The failure of the UN Weapons Convention to bring about a comprehensive ban on landmines paved the way for an initiative of like-minded states attempting to find ways – in the so-called Ottawa Process – to establish an effective ban on the use of landmines. The process, based on a Canadian initiative, institutionalised an effective instrument of armament control and disarmament (see Müller and Wisotzki 1997). The track record of the Ottawa Process and the ‘Ottawa Treaty to Ban Anti-Personnel Landmines’ (in the following also referred to as Ottawa Treaty or Mine Ban Treaty) was opened for signature on 3 December 1997 and led to a treaty that, after 140 states had ratified it, went into effect on 1 March 1998 to become binding international law. The treaty is believed to be the fastest entry-into-force of a major multilateral treaty ever. Despite remaining problems with its implementation (see Mutz et al. 1998) the treaty is an important instrument assisting more than 70 countries worldwide on the removal of mines.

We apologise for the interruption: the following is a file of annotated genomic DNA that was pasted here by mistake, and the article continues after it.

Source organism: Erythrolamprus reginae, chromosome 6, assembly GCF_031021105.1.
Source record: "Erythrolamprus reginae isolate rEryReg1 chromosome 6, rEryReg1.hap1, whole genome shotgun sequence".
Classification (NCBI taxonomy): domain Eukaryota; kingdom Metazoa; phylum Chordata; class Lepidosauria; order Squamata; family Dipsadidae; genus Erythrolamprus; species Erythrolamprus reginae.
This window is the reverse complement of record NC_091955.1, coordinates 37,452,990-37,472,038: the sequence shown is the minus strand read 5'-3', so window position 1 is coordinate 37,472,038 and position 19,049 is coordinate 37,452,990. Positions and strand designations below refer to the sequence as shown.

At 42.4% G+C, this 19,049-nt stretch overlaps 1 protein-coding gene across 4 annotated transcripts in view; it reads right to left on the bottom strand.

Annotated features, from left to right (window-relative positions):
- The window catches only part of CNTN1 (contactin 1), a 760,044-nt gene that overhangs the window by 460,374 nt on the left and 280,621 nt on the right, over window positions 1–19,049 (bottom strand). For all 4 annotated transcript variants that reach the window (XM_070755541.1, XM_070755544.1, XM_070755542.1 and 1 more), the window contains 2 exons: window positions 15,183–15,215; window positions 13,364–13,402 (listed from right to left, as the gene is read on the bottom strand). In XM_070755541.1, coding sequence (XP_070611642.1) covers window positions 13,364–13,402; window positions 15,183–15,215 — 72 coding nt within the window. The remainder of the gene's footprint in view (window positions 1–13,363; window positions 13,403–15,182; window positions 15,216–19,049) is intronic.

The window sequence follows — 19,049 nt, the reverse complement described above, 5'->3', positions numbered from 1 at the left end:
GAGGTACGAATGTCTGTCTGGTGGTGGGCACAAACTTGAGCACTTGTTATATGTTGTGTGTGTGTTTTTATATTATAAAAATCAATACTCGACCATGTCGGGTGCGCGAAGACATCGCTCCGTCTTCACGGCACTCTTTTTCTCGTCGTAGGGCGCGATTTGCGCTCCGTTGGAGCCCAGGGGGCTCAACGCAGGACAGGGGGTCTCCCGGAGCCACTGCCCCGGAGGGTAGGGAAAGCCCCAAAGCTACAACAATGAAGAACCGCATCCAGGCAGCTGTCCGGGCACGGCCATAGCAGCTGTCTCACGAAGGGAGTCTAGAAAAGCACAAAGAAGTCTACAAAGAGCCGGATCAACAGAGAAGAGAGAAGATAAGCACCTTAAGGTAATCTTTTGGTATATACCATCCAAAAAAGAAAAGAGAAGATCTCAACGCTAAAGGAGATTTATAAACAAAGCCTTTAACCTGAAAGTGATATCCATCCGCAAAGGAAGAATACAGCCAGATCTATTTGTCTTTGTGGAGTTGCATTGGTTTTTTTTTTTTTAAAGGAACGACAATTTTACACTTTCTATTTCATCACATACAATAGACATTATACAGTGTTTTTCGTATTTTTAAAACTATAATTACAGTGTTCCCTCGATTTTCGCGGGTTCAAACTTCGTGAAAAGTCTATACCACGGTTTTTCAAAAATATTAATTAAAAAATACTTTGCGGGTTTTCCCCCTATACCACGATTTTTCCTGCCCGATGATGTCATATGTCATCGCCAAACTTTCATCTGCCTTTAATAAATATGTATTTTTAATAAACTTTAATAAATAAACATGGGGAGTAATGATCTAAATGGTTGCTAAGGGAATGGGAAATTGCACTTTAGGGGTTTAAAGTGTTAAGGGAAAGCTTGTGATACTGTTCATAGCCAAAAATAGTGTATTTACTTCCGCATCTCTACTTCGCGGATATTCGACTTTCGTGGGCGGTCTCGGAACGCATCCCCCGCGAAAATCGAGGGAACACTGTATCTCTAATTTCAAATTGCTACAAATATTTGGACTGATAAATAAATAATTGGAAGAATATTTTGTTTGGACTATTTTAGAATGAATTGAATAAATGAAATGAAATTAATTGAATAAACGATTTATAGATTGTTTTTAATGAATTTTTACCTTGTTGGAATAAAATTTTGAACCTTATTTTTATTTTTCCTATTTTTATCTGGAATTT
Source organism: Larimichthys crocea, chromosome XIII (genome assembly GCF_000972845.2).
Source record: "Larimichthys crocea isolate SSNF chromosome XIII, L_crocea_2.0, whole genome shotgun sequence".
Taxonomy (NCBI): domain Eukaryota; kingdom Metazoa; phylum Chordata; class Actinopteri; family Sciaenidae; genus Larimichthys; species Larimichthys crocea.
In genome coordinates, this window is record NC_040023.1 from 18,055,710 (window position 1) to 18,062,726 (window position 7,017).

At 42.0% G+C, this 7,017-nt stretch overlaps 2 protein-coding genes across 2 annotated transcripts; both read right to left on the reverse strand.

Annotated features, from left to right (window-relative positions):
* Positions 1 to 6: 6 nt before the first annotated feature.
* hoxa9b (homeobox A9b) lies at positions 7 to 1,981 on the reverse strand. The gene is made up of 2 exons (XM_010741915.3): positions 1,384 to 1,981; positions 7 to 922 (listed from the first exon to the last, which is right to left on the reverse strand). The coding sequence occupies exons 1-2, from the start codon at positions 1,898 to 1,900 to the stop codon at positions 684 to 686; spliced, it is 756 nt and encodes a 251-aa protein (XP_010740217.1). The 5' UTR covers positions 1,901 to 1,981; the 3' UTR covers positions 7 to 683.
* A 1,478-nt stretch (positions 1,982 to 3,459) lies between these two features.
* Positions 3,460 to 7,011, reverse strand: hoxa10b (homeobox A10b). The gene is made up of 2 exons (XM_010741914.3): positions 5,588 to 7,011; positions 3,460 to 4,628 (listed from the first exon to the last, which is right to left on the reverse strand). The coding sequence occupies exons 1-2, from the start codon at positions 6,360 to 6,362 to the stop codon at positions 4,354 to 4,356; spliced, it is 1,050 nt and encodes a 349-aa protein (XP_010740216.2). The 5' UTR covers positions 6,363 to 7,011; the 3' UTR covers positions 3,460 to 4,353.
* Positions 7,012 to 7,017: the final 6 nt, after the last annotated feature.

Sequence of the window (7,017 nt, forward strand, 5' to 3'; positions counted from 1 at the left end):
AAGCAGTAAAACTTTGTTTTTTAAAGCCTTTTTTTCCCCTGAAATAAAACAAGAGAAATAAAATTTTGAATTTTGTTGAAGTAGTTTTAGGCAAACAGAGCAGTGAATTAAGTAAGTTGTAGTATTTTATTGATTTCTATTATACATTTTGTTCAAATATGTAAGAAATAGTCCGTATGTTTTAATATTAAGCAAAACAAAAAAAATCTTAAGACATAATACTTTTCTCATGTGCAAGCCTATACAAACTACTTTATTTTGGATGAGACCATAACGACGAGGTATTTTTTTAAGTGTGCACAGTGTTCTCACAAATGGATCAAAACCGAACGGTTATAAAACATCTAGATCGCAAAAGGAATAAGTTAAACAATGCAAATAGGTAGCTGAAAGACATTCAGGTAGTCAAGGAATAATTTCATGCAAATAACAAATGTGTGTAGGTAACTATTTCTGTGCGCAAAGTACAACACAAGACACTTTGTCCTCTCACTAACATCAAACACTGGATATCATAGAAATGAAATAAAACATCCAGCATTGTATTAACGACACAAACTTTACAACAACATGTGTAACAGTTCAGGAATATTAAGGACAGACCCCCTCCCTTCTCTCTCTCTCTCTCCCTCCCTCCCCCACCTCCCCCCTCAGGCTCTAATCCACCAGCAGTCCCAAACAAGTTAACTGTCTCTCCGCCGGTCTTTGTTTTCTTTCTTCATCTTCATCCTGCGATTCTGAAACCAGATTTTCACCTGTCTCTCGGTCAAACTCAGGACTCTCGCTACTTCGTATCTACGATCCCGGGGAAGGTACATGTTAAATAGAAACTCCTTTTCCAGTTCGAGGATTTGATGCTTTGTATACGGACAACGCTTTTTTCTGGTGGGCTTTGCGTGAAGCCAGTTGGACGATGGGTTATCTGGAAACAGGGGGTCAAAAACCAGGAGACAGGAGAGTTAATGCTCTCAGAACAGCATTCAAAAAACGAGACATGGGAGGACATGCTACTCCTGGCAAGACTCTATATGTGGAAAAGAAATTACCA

KeywordsCivil Society Liberal Democracy Capitalist State Global Civil Society Capitalist Mode
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